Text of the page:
While Bhutan has seen immense growth along with impressive reductions in poverty, it remains a predominantly agriculture-based society, with the majority of the population relying on agriculture for their livelihoods. Most of the country’s arable land is cultivated by small farm holdings – an average size of 1.2 hectares – which produce most of the crop and livestock. However, despite importing 34% of its cereal needs, nearly one out of three Bhutanese suffer from food insecurity. Additionally, nearly 27 percent of Bhutanese households consume less than the daily minimum calorific requirement of 2,124 kcal, resulting in nearly 30 percent of the population facing malnourishment and related health issues such as stunting, or children that are too short for their age.
To help improve the county’s agricultural productivity and better meet the nutrition needs of its people, we recently launched the Food Security and Agricultural Productivity Project (FSAPP) with the government of Bhutan. The project is designed to reduce the country’s reliance on food imports, help combat malnutrition in children, while improving agricultural productivity. It will assist farmers in five selected dzonkhags (districts) to diversify and enhance agriculture through better cultivation and sales and marketing of their products.
How could the project really be transformational for farmers in Bhutan? The project builds on past efforts where the farmers were assisted with production inputs and equipment. It seeks to transform subsistence farming toward commercialization by boosting production and forging direct links to the market. The new project will also provide opportunities for the farmers to work together, form farming collectives, and create a unified voice to negotiate with agro-entrepreneurs for better terms for their goods.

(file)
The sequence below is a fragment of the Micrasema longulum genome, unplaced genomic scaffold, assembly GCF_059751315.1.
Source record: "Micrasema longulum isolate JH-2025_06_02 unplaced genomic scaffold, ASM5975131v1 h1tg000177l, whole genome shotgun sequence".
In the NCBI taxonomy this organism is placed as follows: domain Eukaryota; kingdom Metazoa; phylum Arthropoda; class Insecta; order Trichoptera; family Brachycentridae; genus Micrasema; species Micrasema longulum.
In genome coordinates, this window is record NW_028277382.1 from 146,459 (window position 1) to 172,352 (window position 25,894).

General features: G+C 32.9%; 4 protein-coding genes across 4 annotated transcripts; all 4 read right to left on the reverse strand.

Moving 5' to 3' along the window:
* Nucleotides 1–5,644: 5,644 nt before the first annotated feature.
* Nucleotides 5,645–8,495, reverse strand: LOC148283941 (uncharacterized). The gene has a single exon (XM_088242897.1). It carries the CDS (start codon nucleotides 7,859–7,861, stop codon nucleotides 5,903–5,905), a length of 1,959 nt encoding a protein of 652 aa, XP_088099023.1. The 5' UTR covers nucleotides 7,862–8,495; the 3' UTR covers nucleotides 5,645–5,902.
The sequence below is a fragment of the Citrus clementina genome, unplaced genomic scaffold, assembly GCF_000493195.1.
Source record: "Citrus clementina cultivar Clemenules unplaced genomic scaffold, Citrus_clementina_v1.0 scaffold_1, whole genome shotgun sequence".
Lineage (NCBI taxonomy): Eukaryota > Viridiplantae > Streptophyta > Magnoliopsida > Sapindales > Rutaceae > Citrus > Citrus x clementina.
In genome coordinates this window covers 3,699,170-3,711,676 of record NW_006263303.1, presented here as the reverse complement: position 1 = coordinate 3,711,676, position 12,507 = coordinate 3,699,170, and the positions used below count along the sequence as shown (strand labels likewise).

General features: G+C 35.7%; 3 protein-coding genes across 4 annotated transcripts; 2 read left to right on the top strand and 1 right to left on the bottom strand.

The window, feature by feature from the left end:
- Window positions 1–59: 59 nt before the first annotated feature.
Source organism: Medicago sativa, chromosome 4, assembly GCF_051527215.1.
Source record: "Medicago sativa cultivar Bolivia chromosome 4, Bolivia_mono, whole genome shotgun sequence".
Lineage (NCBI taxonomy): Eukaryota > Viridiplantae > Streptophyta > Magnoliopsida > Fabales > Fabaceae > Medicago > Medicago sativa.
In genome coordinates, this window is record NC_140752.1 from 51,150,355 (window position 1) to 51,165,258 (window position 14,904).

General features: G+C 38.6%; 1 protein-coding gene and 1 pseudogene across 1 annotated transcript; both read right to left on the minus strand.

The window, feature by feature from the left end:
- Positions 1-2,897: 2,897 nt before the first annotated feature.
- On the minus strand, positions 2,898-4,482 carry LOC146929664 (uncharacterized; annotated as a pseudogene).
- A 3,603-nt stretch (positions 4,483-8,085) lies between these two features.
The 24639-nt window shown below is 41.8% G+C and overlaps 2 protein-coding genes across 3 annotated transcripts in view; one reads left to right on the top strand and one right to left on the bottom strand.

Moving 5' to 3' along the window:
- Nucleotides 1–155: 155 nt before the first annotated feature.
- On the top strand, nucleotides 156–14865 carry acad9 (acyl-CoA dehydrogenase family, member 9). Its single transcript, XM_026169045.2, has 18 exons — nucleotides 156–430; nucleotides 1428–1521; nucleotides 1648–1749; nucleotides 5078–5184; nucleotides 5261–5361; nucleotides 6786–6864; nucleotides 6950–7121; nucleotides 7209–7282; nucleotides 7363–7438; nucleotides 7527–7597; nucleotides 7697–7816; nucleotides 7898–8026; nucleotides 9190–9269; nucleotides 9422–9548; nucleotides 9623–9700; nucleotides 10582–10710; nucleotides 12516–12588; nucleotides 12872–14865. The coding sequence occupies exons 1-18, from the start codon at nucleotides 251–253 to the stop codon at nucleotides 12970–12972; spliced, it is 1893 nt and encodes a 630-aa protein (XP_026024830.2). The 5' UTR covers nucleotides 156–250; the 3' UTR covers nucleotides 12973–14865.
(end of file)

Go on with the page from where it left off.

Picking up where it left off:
The FSAP will be implemented in five south western dzongkhags of Chukha, Dagana, Haa, Samtse and Sarpang because of their potential for production of high-value nutrient-rich crops (large cardamom, ginger, other spices, vegetables and citrus) and food crops (rice, potato, vegetables, and pulses). Farmers will be trained to develop expertize in better crop management, efficient use of water in farming and use of better agricultural techniques to enhance production of crops. They will also learn about markets for their produce and establish productive linkages with public and private market players; link production groups with schools for home-grown school meal programs; and with exporters. This is planned to be done through business orientation training to farmers’ groups and organizing study visits for them to learn new technologies and explore value addition options with large scale enterprises.
The project will directly benefit approximately 10,400 households (52,000 people) with women constituting about 30 percent of the direct beneficiaries. It will also improve homegrown school feeding programs for 3,000 school children in 16 schools located in 11 project gewogs (group of villages) by facilitating productive linkages among producer groups and the schools.
Agriculture is a priority area of the Royal Government of Bhutan (RGoB) and the Ministry of Agriculture and Forests has been promoting a strategy of transition from subsistence to commercial agriculture that generates income and attractive employment opportunities, particularly for youth. By the end of the project, it is expected that there will be an increase in the productivity of targeted crops by at least 20 percent in the project areas and an increase in both the volume and value of produce marketed by at least 20 percent. This will enhance the income of beneficiaries and ensure availability and affordability of nutrition rich crops.
This project, which is supported by the World Bank with a grant of $8 million, is expected to be a game-changer for the country.
(The writer is a Senior Rural Development Specialist and the World Bank Agriculture Coordinator for Bhutan [Courtesy – worldbank.org]. )